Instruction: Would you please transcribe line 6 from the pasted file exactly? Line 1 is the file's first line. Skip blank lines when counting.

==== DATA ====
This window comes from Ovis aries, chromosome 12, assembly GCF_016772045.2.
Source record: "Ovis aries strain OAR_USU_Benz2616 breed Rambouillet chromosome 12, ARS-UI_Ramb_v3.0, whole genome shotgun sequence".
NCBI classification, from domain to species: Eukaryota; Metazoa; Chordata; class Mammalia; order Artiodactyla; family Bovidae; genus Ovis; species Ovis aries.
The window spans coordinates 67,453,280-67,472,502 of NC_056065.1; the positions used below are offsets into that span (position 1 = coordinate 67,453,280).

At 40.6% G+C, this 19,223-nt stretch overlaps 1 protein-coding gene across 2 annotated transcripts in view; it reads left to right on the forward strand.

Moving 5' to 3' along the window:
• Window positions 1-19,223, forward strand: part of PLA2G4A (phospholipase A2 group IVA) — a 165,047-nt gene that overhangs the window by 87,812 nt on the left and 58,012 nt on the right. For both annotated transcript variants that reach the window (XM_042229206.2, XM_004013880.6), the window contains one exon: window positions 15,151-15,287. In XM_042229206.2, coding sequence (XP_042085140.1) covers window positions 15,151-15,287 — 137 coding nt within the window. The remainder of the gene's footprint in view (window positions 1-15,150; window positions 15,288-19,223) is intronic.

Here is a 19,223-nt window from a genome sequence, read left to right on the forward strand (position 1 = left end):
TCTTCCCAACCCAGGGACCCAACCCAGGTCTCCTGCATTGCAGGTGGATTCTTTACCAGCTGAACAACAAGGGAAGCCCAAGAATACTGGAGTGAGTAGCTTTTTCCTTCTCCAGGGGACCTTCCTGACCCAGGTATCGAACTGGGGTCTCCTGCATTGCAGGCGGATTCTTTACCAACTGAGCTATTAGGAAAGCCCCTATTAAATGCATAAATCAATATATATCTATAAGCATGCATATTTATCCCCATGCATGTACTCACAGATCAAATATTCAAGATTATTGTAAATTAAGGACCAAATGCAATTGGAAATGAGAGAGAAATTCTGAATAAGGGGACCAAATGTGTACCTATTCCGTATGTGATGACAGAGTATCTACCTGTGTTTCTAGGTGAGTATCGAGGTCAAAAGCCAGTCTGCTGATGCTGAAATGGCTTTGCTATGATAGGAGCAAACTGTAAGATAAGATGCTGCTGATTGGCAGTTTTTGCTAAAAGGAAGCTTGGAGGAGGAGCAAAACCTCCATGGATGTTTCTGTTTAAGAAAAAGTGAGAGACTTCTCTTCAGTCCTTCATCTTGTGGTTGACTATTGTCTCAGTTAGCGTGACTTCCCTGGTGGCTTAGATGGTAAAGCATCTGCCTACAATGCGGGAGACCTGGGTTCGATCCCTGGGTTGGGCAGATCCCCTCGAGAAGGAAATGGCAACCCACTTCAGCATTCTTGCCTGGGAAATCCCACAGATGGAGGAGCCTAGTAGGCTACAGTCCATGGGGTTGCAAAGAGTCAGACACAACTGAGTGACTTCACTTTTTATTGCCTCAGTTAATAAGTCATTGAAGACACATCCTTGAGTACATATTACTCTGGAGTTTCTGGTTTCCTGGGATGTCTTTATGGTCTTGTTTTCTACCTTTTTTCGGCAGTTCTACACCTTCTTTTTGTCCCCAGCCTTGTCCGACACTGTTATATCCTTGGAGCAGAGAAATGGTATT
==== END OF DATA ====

Moving 5' to 3' along the window: